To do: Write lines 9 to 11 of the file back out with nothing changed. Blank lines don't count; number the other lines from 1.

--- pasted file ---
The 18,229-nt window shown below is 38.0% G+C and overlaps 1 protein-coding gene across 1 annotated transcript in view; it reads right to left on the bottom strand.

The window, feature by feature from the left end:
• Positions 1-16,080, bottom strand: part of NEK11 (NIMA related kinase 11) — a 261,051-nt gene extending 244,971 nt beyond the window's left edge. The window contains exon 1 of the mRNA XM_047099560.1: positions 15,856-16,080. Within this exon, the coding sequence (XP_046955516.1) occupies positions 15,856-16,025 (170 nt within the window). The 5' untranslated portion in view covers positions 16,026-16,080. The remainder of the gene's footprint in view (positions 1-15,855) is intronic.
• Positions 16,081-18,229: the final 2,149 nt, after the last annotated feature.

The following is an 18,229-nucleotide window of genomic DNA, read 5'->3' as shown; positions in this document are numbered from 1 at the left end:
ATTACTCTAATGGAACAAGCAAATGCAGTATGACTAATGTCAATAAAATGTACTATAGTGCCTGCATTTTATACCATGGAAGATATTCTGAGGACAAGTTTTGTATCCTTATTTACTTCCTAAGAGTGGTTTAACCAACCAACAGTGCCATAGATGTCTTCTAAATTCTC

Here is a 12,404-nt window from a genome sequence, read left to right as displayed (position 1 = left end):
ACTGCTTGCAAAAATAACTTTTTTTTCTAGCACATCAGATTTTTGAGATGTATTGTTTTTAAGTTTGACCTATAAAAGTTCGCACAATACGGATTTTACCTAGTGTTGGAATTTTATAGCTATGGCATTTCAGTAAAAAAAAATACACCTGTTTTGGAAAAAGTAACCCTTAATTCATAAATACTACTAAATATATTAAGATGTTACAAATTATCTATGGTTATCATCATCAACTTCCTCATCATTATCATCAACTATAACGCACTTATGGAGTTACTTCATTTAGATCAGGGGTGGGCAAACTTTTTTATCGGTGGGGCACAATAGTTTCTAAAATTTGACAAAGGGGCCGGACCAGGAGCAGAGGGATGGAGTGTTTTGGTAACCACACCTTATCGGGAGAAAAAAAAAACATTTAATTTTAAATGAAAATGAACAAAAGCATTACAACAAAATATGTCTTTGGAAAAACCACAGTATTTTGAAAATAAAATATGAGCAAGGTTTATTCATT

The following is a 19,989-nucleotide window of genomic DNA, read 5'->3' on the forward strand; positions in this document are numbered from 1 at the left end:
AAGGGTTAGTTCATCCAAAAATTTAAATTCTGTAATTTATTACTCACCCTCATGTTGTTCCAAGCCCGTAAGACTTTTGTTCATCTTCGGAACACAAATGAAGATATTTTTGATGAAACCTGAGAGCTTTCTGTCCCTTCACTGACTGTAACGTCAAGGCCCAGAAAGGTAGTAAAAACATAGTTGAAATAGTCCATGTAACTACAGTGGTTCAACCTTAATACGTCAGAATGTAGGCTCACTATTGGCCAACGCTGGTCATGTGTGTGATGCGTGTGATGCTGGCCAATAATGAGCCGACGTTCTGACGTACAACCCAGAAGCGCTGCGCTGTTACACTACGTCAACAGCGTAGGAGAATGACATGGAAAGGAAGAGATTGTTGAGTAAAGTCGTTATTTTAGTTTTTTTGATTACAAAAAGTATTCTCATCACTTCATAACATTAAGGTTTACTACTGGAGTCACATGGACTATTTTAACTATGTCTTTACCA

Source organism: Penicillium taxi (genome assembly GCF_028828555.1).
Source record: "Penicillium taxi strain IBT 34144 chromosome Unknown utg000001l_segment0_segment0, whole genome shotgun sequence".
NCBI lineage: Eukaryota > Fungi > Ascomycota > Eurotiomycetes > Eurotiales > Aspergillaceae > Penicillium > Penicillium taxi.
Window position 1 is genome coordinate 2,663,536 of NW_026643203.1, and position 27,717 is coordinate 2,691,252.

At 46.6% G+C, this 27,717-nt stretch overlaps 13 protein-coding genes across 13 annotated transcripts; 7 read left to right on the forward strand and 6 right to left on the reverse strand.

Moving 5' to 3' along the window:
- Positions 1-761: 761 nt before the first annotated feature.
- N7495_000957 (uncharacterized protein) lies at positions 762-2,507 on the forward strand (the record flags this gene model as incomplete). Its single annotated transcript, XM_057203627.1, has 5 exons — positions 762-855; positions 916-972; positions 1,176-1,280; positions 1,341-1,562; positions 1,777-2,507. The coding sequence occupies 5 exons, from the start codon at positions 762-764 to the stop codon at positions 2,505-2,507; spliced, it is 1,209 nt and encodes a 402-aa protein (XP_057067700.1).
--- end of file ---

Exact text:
The following is a 19,989-nucleotide window of genomic DNA, read 5'->3' on the forward strand; positions in this document are numbered from 1 at the left end:
AAGGGTTAGTTCATCCAAAAATTTAAATTCTGTAATTTATTACTCACCCTCATGTTGTTCCAAGCCCGTAAGACTTTTGTTCATCTTCGGAACACAAATGAAGATATTTTTGATGAAACCTGAGAGCTTTCTGTCCCTTCACTGACTGTAACGTCAAGGCCCAGAAAGGTAGTAAAAACATAGTTGAAATAGTCCATGTAACTACAGTGGTTCAACCTTAATACGTCAGAATGTAGGCTCACTATTGGCCAACGCTGGTCATGTGTGTGATGCGTGTGATGCTGGCCAATAATGAGCCGACGTTCTGACGTACAACCCAGAAGCGCTGCGCTGTTACACTACGTCAACAGCGTAGGAGAATGACATGGAAAGGAAGAGATTGTTGAGTAAAGTCGTTATTTTAGTTTTTTTGATTACAAAAAGTATTCTCATCACTTCATAACATTAAGGTTTACTACTGGAGTCACATGGACTATTTTAACTATGTCTTTACCA

Source organism: Penicillium taxi (genome assembly GCF_028828555.1).